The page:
What listicle lovers have longed for: ListiClock.

I was in the midst of completing a client project one day, when I pondered a mechanism that would spout out a list of listicles for every moment of the day. That’s essentially why I go to BuzzFeed half the time anyways.

And I went today and saw this puppy:

This is clockmode. From BuzzFeed.

This is clockmode. From BuzzFeed.

“Hmm.” I thought to myself. “Perhaps I shall click it and see what it does.” And I did. What did I find?

All your listicle needs in one handy location.

All your listicle needs in one handy location.

A Listicle Widget. This displays a listicle for every second of the day. For all your listicle needs.

Now, I personally think this thing is genius. It’s a partner piece. For those who don’t understand how the “partners” at BuzzFeed works, it means that an advertiser is providing this service via BuzzFeed in hopes that you associate this brand as a key provider of all the things in your life that make it fun and worth living. In that respect, it’s great.

Now what I would like to see is a ListiClock that churns out a new listicle for every second of the day. Many of those listicles I’ve already read. That’s not sad, is it?

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Who needs web banners in the evolving world of content advertising?

No one. That is the answer to this question. I ask this question and answer it when I’m on a website and my experience is interrupted by intrusive and annoying ads.

Case in point: Wanting to check out how the weather would be like this weekend for Saturday’s baseball game (Go Tigers!), I went to weather.com. When I tried to click on the “5-day forecast” link, an ad had loaded quickly and my cursor went to another link before I could click. Thus, I was taken to some other page (I forget what it was) and it took me that much longer to get to the content I was seeking out. Would I be a traitor to my industry if I downloaded Chrome’s add on Adblocker?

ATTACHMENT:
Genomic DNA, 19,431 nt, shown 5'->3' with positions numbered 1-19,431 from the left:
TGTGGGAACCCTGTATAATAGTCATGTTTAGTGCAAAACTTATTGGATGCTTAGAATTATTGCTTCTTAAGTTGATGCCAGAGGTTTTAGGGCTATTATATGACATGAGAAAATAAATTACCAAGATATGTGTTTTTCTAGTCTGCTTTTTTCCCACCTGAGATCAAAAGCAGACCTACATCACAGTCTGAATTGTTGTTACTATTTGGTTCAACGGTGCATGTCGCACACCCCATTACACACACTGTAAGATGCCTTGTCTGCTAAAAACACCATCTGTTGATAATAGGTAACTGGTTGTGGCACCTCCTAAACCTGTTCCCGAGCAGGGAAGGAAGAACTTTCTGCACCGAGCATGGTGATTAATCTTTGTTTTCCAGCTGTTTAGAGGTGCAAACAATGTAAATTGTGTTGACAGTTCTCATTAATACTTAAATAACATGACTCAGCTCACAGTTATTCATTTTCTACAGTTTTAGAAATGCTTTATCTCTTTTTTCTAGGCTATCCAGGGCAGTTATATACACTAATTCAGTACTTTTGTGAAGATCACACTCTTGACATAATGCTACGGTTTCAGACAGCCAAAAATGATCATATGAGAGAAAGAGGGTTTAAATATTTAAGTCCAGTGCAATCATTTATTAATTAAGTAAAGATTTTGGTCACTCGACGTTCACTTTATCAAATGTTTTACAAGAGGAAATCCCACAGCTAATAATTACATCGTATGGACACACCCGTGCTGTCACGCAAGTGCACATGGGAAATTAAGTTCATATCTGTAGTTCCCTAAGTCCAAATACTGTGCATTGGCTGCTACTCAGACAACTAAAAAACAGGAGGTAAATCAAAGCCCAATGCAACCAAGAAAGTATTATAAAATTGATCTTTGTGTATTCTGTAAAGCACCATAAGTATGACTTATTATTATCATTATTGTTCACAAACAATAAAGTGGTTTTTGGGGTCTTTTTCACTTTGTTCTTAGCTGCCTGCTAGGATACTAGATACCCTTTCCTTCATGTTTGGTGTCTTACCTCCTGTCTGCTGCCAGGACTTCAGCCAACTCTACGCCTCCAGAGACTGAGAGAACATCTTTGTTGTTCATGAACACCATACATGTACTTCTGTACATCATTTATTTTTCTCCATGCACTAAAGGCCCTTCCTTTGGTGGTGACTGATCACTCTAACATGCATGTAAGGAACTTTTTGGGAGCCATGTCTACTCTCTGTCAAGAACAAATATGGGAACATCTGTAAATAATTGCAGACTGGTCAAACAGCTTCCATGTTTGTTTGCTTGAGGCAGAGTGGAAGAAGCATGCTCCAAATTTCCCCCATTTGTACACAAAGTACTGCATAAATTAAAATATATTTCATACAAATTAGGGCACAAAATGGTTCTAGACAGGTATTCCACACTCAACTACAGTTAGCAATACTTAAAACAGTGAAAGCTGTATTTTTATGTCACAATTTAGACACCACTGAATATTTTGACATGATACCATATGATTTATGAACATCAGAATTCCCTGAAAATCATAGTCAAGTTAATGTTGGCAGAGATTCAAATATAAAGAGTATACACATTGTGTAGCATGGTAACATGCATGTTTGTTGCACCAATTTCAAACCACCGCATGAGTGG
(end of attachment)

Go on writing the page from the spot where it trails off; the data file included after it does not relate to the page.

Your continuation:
Rule of thumb for web ads: DO NOT GET IN THE WAY OF WHAT A USER IS TRYING TO DO!

Dammit you web banner! I didn't want to click on you but you loaded so slow that you moved to the location I actually DID want to click!

Dammit you web banner! I didn’t want to click on you but you loaded so slow that you moved to the location I actually DID want to click!

The web has changed, and so has the need to use banner ads. It’s a mournful notion, I know, as I work at an ad agency. But web advertising is one area that is evolving rapidly and advertisers need to evolve even faster.

For example, have you seen buzzfeed lately? No banner ads, but they have an “efficiency manager” from GE that organizes the site based on content you’re interested in.

Efficiency Machine by GE for buzz feed.

The GE efficiency machine on buzzfeed organizes the site for you.

Seen the NYTimes.com interactive ad for Prudential? You enter your birthday and you are shown the front page of NT Times on your day of birth. The lead into Prudentials’ site:

Prudential’s interactive ad on NYTimes.com lets you see the front page of New York times as it was on your birthday.